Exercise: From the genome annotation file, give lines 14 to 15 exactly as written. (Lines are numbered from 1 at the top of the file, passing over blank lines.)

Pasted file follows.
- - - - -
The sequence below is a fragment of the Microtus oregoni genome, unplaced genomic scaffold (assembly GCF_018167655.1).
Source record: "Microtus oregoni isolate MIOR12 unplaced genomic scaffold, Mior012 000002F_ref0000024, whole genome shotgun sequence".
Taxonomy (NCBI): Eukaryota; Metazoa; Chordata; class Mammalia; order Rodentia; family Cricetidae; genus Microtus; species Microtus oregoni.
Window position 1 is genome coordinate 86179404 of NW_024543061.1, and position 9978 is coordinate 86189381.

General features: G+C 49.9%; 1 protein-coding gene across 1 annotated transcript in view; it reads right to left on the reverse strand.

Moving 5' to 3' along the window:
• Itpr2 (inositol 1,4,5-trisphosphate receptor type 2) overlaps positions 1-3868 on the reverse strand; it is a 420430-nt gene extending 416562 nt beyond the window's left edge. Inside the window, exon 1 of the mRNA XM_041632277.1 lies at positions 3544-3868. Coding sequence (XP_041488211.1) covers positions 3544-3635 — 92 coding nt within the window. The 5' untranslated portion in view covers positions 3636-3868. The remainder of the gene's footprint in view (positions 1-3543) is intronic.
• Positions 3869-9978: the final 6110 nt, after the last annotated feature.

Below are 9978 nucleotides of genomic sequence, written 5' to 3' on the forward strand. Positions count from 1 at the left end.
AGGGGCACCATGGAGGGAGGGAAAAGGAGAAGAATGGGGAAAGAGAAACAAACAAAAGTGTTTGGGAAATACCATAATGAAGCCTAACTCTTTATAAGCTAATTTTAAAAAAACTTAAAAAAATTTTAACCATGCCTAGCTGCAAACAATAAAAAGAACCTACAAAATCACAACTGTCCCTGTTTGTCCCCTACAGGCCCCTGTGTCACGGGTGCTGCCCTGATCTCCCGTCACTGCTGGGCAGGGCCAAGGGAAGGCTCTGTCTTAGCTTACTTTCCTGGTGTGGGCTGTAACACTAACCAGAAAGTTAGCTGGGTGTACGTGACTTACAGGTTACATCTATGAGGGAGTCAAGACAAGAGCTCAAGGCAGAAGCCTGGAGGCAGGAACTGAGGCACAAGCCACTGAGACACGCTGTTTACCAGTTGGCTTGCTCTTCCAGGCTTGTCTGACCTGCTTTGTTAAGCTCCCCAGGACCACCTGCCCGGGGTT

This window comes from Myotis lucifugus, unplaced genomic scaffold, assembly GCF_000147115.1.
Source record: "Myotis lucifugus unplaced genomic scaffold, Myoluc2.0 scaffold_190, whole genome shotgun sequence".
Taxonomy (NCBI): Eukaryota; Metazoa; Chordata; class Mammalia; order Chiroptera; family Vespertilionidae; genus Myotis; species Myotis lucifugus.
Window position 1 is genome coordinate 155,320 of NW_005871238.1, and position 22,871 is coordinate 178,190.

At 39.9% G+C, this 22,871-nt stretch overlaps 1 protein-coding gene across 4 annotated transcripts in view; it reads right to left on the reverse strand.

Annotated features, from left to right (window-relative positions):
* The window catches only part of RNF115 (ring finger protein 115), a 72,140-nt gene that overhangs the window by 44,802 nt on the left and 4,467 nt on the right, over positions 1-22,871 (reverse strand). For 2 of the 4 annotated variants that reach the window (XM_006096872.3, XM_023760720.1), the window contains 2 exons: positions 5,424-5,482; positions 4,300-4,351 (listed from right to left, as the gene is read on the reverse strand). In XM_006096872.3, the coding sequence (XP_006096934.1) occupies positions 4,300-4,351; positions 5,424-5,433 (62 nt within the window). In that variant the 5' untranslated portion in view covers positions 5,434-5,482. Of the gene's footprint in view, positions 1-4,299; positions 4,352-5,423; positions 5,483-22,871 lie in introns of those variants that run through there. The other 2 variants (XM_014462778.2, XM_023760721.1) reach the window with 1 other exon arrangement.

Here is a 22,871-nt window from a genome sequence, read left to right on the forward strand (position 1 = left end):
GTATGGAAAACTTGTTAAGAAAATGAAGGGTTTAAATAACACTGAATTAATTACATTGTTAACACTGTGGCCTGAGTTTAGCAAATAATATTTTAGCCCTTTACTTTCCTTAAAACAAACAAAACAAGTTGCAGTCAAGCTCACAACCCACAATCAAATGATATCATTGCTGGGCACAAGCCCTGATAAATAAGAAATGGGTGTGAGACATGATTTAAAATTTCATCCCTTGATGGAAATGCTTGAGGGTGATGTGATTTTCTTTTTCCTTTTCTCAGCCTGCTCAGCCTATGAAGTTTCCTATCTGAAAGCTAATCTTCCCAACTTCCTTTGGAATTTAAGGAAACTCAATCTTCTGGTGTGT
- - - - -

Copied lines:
Window position 1 is genome coordinate 155,320 of NW_005871238.1, and position 22,871 is coordinate 178,190.

At 39.9% G+C, this 22,871-nt stretch overlaps 1 protein-coding gene across 4 annotated transcripts in view; it reads right to left on the reverse strand.